It’s unnerving having a PM who flourished in that environment and – from the video – clearly enjoyed the game. In that strange topsy-turvy world, having the convincing appearance of trustworthiness but a ready willingness to exploit trust is the Royal Road to Success.

    It’s particularly unnerving that the electorate now appears to trust Key, no questions asked. Not very wise.

    • Jim Nald 8.1

      Don’t ask questions, trust Key – that’s whackey!
      🙂

    • Bored 8.2

      As obnoxious as it is Key and his aspirational antics reflect the zeitgeist of NZ as it is today, the desire for wealth at anybody elses expense, the suspension of moral obligations to your fellow citizen in favour of a couple of renters and a big black Merc. We ignore the obvious dishonesty because we all want what he has got, we dont ask the questions about the casino nature of merchant banking that got this man his easy bucks. Nor his selective memory of dubious transactions. He is us, 2010 style.
       
      The next decade will tell a different story. Cassandras song will become the refrain. NZers are in for a shock when they see how far this lizard and his reptilian mates have sold them off. He had better hope the Parnell security compound is safe…or is will it be off to Hawaii and feck all you NZers?

    • vto 8.3

      If you watch his eyes closely, especially in the tranzrail share ownership interview, you can see he is not being honest. Each of his eyes is dong different things..

      He is not someone to trust.

    • ChrisH 8.4

      Gee that’s astute Puddleglum, explains a lot.

  8. Jenny 9

    No wonder he is smiling.

    Talk about smug.

    John Key has admitted that the finance sector needs to be regulated and that, “people should not have been allowed to do the things they did.”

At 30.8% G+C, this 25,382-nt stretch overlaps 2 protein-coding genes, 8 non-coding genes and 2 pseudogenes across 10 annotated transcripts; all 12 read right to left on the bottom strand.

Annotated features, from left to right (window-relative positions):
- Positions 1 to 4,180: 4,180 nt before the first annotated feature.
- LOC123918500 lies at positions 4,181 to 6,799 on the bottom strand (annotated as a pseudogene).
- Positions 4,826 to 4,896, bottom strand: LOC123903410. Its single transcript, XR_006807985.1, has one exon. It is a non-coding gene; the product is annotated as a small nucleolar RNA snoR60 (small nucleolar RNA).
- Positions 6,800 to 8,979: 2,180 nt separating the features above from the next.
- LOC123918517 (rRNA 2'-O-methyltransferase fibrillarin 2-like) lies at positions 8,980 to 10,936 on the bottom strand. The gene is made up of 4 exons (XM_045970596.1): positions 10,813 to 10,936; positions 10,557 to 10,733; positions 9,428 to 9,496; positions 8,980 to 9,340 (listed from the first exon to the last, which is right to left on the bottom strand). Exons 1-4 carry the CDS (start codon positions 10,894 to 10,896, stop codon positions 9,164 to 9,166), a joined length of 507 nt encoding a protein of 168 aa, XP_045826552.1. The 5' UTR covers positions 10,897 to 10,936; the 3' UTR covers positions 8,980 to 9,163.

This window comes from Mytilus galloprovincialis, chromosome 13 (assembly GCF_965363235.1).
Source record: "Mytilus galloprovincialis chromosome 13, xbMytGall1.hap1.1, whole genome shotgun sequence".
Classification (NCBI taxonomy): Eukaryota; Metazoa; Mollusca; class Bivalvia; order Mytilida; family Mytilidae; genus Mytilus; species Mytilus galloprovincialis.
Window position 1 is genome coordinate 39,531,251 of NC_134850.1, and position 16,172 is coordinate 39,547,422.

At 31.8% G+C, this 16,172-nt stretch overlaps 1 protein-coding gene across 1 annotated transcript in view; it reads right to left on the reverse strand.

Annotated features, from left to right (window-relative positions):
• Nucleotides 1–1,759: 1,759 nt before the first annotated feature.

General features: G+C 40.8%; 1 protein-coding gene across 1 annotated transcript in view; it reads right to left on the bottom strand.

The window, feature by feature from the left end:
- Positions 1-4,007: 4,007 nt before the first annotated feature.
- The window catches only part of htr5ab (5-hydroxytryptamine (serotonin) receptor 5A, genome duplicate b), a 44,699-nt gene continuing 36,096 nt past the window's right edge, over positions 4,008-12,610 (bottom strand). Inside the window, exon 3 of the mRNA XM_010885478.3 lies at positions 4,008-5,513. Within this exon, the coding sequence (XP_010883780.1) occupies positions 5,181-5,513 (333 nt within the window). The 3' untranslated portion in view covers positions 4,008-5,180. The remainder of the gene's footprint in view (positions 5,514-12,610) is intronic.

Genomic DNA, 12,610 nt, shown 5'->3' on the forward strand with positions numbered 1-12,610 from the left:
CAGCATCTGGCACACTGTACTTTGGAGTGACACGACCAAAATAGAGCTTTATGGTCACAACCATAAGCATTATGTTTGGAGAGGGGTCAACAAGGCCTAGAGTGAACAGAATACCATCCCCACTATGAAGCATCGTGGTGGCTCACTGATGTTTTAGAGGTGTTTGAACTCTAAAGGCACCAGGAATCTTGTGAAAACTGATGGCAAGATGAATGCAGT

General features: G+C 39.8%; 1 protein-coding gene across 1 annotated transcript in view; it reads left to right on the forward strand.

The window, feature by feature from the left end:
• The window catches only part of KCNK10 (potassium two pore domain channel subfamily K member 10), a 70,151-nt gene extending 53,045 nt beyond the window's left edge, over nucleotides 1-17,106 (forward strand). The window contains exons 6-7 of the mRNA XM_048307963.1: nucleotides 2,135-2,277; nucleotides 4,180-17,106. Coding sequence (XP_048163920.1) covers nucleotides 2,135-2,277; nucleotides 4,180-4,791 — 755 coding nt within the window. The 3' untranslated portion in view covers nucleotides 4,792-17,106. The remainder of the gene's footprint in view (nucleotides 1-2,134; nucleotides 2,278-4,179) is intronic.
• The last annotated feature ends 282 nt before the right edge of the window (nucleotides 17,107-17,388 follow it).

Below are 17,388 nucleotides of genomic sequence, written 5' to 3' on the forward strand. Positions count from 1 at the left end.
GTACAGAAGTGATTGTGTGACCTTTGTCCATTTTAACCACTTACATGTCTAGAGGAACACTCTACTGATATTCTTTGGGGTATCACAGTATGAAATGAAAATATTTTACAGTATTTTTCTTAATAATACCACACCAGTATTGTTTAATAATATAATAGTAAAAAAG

What an admission from a man who made a fortune on speculative currency trading.
    However he is not about to give any of it back.
    Now speaking as leader of the country John Key says,
    “So the only lessons we can learn is how we protect ourselves in the future. We can go and look in the past but that’s not gonna save us.”
    What John is warning us is, we need to learn to protect ourselves from people like himself.

    Petra Bagust interviews John Key

    Petra Bagust: So we understand that you had to be there for the people of Christchurch, but it potentially creates this moral hazard where people can take bigger risks because they realise if a company is too big to fail then the government will step in and look after us, or bail us out?

    John Key: Yes you wouldn’t want to rely on that as a strategy if you were in business, but what it does show you in the finance sector, when you become a large company then you actually do end up tying governments in to a certain degree. Now that’s the moral hazard. So from our point of view the answer here is to have proper regulation and supervision of that sector, whether it’s finance companies, insurance companies or banks. Now the insurance sector five years ago, they started working on new laws to supervise them properly. We passed them last year, quite frankly too late. The finance companies were exactly the same, and we can all talk about you know the bailout of them, that I’ve gotta add was brought in by a Labour government. So just before everyone gets a little too excited about that, but the bottom line was that whole sector was extremely badly regulated, people shouldn’t have been allowed to do the things they did. So the only lessons we can lean is how we protect ourselves in the future. We can go and look in the past but that’s not gonna save us.